Neuroblastoma-related severe hypoperfusion in the cerebellum of an infant: A case of opsoclonus-myoclonus syndrome

Document Type : Case report


1 Department of Diagnostic Imaging, Graduate School of Medicine, Hokkaido University, Sapporo, Japan

2 Department of Nuclear Medicine, Hokkaido University Hospital, Sapporo, Japan

3 Global Center for Biomedical Science and Engineering, Faculty of Medicine, Hokkaido University, Sapporo, Japan

4 Department of Pediatrics, Graduate School of Medicine, Hokkaido University, Sapporo, Japan

5 Department of Diagnostic and Interventional Radiology, Hokkaido University Hospital, Sapporo, Japan


A 2-year-old girl started to wobble without any specific triggers, so the patient was admitted to our hospital's pediatric department. The entire cerebellum showed severe atrophy on MRI and much lower uptake than that in the cerebral cortex on perfusion SPECT. The diagnosis of opsoclonus-myoclonus syndrome (OMS) was suspected. MRI visualized a small mass behind the inferior vena cava. Although its uptake on I-123 MIBG scintigraphy was inconclusive, the mass was surgically removed, and the diagnosis of neuroblastoma was pathologically confirmed. OMS is one of the paraneoplastic neurological syndromes with cerebellar ataxia, myoclonus of the trunk and extremities, and opsoclonus as its main symptoms. Approximately 50% of children cases with OMS are associated with neuroblastoma. The prognosis for neuroblastoma itself with OMS is relatively good, but the neurological prognosis is very poor. If there is decreased blood flow in the cerebellum of an infant, it may be necessary to search for neuroblastoma.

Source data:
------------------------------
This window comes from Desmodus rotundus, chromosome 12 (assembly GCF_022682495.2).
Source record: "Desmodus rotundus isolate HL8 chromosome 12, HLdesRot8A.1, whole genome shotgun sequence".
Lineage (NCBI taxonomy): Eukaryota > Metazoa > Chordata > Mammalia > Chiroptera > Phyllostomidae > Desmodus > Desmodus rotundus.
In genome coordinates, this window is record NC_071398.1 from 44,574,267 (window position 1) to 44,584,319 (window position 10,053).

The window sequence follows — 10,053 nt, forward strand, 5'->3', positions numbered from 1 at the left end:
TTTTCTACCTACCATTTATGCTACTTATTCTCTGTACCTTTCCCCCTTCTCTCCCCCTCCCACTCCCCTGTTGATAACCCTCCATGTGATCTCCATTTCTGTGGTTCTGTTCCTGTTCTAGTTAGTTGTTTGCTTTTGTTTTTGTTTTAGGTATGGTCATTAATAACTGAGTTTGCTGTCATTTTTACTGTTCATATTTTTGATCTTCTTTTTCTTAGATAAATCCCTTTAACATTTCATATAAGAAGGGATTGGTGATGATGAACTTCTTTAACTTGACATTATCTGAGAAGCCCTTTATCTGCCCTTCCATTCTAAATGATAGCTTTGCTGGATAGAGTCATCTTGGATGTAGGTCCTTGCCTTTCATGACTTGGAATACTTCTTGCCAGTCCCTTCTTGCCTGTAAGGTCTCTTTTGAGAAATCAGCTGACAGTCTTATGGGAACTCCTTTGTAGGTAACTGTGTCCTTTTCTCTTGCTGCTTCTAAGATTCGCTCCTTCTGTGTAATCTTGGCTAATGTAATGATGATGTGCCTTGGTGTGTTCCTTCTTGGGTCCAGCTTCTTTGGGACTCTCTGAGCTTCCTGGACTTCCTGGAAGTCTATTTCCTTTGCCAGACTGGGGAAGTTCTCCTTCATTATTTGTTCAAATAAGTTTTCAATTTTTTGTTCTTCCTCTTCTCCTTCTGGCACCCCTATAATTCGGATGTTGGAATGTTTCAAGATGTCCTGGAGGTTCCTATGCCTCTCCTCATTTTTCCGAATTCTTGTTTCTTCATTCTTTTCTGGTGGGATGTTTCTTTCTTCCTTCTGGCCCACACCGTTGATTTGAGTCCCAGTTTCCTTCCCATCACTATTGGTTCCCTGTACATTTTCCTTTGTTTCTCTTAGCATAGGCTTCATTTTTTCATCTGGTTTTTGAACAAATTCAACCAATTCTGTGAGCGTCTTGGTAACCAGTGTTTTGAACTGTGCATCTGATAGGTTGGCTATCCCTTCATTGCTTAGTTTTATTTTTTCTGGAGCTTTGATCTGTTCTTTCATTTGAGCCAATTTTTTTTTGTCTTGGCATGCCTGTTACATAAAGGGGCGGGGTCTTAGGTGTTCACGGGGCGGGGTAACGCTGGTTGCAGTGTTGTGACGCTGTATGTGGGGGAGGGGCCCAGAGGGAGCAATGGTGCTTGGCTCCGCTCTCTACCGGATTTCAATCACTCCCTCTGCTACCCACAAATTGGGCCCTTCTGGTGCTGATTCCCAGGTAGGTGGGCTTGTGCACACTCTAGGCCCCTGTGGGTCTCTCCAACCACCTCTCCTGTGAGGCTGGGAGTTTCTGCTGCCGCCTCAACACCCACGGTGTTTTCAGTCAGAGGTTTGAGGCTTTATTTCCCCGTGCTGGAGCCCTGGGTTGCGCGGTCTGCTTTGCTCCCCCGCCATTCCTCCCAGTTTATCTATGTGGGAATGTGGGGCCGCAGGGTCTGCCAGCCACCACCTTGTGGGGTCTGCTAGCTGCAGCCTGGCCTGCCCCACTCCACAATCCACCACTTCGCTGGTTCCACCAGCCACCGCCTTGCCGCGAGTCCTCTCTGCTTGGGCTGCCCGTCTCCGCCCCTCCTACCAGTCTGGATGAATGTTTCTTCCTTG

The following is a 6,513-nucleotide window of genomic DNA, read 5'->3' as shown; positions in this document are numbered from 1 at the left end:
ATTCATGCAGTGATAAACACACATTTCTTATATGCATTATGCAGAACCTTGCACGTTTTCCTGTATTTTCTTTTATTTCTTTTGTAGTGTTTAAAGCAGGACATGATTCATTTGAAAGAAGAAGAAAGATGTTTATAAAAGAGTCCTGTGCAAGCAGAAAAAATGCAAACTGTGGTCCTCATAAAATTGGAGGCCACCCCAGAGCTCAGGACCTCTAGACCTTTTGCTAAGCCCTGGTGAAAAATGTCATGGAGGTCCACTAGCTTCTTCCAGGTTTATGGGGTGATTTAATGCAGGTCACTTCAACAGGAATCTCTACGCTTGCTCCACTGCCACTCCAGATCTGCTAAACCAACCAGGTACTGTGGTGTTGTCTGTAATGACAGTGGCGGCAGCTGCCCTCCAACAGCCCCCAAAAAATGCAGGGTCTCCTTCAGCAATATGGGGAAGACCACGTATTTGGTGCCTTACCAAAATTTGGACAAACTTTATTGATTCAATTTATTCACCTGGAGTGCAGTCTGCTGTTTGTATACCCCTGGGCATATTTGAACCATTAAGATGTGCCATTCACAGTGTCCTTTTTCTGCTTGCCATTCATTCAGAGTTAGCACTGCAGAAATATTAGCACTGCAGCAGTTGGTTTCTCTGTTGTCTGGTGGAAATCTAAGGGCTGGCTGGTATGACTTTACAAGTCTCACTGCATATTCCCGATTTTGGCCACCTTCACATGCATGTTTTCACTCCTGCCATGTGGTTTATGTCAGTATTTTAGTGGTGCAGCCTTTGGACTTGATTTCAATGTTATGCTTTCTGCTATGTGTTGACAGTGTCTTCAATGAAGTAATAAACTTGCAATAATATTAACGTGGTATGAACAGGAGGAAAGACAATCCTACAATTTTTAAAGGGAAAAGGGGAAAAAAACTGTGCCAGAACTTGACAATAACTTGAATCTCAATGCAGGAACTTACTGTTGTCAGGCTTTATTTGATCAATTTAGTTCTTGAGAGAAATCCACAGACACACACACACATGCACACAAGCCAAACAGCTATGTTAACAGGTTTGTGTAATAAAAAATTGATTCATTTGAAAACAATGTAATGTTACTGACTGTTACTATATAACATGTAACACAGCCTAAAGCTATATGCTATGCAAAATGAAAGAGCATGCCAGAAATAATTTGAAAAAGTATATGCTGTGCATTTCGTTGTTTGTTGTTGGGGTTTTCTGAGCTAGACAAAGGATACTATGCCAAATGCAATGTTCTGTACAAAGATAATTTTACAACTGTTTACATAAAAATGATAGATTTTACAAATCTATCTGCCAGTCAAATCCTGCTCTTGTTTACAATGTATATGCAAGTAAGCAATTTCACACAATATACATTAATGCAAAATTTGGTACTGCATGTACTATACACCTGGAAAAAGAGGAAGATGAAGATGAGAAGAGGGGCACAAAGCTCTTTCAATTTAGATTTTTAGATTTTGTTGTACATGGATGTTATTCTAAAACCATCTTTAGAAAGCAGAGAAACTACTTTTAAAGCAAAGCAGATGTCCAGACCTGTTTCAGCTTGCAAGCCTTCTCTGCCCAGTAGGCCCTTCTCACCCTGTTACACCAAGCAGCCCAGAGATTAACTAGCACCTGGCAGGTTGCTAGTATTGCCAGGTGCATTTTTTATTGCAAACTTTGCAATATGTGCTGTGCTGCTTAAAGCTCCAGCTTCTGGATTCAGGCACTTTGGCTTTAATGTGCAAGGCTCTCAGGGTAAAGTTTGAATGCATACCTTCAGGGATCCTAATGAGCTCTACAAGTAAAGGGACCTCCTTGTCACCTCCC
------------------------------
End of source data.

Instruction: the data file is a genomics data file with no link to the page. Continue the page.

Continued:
1. Rossor T, Yeh EA, Khakoo Y, Angelini P, Hemingway C, Irani SR, et al. Diagnosis and Management of Opsoclonus-Myoclonus-Ataxia Syndrome in Children: An International Perspective. Neurology-Neuroimmunology Neuroinflammation. 2022; 9(3): e1153.
  2. Pranzatelli MR, Tate ED, McGee NR. Demographic, clinical, and immunologic features of 389 children with opsoclonus-myoclonus syndrome: a cross-sectional study. Frontiers in Neurology. 2017; 8: 468.
  3. Matthay KK, Blaes F, Hero B, Plantaz D, De Alarcon P, Mitchell WG, Pike M, Pistoia V. Opsoclonus myoclonus syndrome in neuroblastoma a report from a workshop on the dancing eyes syndrome at the advances in neuroblastoma meeting in Genoa, Italy, 2004. Cancer letters. 2005; 228(1-2):275-82.
  4. Pang KK, de Sousa C, Lang B, Pike MG. A prospective study of the presentation and management of dancing eye syndrome/ opsoclonus–myoclonus syndrome in the United Kingdom. european journal of paediatric neurology. 2010; 14(2):156-61.
  5. Pranzatelli MR. The neurobiology of the opsoclonus-myoclonus syndrome. Clin Neuropharmacol. 1992; 15(3):186-228.
  6. Whittle SB, Smith V, Doherty E, Zhao S, Mc Carty S, Zage PE. Overview and recent advances in the treatment of neuroblastoma. Expert review of anticancer therapy. 2017; 17(4):369-86.
  7. Rudnick E, Khakoo Y, Antunes NL, Seeger RC, Brodeur GM, Shimada H, et al. Opsoclonus‐myoclonus‐ataxia syndrome in neuroblastoma: Clinical outcome and antineuronal antibodies—a report from the children's cancer group study. Medical and Pediatric Oncology: The Official Journal of SIOP—International Society of Pediatric Oncology (Societé Internationale d'Oncologie Pédiatrique. 2001; 36(6):612-22.
  8. Hayward K, Jeremy RJ, Jenkins S, Barkovich AJ, Gultekin SH, Kramer J, et al. Long-term neurobehavioral outcomes in children with neuroblastoma and opsoclonus-myoclonus-ataxia syndrome: relationship to MRI findings and anti-neuronal antibodies. The Journal of pediatrics. 2001; 139(4):552-9.
  9. Oguro K, Kobayashi JI, Aiba H, Hojo H. Opsoclonus-myoclonus syndrome with abnormal single photon emission computed tomography imaging. Pediatric neurology. 1997; 16(4):334-6.